I wonder if RAA knows - surely they have looked at it and determined whether it complies with the requirement for a Vso of 45 kts? Pretty simple to me - if it complies then OK and if it doesn't comply then cannot be registered RAA (I recall that we've seen this before).

 

Interesting that CAO 95.55 simply refers to a Vso of 45 kts without stating whether it is ASIR, IAS, CAS etc. The CAO refers to the CASR dictionary which has a simple definition of Vso without stating whether it is ASIR, IAS, CAS etc. That dictionary refers to the USA FARs section 1.2 which has the same definition also without stating whether it is ASIR, IAS, CAS etc. So, nowhere do the rules state that your Vso has to be CAS so I guess you get to choose yourself? Fit an ASI which has lots of error in the right direction and demonstrate it shows less than 45 at the stall.

Edited by djpacro
added a figure from Owner's Handbook

Share this post


Link to post
Share on other sites

You're over thinking it.

Speed is how fast you are travelling, not what the instruments say (just ask the police!)

A legal reference to speed must be CAS - or probably more accurately TAS at sea level in a standard atmosphere.

 

  • Agree 2

Share this post


Link to post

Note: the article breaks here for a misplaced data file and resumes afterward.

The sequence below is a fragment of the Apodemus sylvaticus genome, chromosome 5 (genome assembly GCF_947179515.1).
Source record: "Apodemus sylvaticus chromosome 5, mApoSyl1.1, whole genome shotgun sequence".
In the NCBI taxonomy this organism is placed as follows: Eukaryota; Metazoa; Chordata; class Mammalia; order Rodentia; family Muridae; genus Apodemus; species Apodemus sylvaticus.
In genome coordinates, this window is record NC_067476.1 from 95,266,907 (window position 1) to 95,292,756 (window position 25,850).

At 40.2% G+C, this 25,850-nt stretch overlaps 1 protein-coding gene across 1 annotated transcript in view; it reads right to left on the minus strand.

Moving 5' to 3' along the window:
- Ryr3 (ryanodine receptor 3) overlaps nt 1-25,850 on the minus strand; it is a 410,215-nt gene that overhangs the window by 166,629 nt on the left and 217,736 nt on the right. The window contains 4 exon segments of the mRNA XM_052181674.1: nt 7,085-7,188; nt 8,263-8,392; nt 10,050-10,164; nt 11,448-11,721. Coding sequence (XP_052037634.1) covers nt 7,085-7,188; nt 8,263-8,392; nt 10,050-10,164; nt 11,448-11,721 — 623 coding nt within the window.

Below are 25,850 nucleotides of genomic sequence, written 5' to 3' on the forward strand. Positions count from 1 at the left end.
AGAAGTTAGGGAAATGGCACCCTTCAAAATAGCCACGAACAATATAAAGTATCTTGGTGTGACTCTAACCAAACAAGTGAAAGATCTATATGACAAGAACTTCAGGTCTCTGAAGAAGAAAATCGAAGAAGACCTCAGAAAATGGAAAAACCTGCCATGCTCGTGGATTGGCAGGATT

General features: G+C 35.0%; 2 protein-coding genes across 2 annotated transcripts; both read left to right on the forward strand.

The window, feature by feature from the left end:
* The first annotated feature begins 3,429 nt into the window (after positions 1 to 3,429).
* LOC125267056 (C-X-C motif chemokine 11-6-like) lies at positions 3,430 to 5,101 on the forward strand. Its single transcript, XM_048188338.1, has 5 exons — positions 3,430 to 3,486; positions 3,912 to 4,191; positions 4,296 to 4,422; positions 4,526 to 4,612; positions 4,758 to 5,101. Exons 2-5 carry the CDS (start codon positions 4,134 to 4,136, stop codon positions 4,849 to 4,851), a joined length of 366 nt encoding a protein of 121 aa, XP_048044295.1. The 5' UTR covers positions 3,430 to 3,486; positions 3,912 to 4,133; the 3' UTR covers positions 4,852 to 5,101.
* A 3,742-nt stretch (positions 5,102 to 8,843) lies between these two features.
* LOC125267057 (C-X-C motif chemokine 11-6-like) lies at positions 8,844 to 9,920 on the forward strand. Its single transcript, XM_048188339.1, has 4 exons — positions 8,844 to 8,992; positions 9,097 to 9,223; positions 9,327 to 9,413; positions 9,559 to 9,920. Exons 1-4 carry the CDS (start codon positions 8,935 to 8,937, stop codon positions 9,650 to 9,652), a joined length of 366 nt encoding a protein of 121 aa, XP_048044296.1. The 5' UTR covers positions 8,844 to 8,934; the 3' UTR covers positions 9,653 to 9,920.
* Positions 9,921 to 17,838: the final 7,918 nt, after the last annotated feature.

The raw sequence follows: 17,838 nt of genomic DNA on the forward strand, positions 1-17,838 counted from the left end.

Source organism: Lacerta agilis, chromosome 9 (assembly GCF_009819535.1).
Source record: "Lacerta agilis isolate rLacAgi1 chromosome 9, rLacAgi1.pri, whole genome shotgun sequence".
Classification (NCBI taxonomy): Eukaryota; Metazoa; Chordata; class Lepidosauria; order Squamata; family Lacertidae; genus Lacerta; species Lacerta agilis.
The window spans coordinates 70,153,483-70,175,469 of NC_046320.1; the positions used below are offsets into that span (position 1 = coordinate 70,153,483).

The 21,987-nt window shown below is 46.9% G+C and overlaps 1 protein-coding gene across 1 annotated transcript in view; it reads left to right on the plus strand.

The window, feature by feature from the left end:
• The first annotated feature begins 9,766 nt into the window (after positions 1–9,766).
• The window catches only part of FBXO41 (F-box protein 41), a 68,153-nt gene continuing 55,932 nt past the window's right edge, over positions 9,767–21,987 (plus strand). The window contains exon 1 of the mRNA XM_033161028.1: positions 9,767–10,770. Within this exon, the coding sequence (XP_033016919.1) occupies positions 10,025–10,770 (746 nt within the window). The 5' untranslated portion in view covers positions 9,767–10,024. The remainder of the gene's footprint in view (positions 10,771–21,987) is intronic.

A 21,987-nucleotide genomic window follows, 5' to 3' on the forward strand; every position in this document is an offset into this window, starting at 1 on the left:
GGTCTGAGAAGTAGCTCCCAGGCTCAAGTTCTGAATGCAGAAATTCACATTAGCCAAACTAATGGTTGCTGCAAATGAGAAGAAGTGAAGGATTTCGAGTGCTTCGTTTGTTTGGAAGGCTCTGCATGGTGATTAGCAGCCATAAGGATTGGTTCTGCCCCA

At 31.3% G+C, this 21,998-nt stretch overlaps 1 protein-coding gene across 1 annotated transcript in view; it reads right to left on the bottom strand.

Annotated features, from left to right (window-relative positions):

Share on other sites

 

 

51 minutes ago, djpacro said:

nowhere do the rules state that your Vso has to be CAS so I guess you get to choose yourself?

While CAO 95.55 does not make it directly clear, it does say that the stall speed must be not greater than 45 kts as determined by design standards or certification requirements. 

 CASA's AC 21-42 contains the Light Sport Aircraft Manufacturers Requirements, and Para 2.2.1 c. is clear that Vso is calculated using CAS.

  • Agree 1

Share this post


Link to post
Share on other sites

RAAus email to members on the CASA weight increase consultation and stall speed.

Quote

RAAus will address this point in a formal response to the consultation however we need to ensure members are aware of the RAAus position. As aircraft weight is increased, in many cases so too does the stall speed. In rebuttal to restricting the stall speed to 45 knots.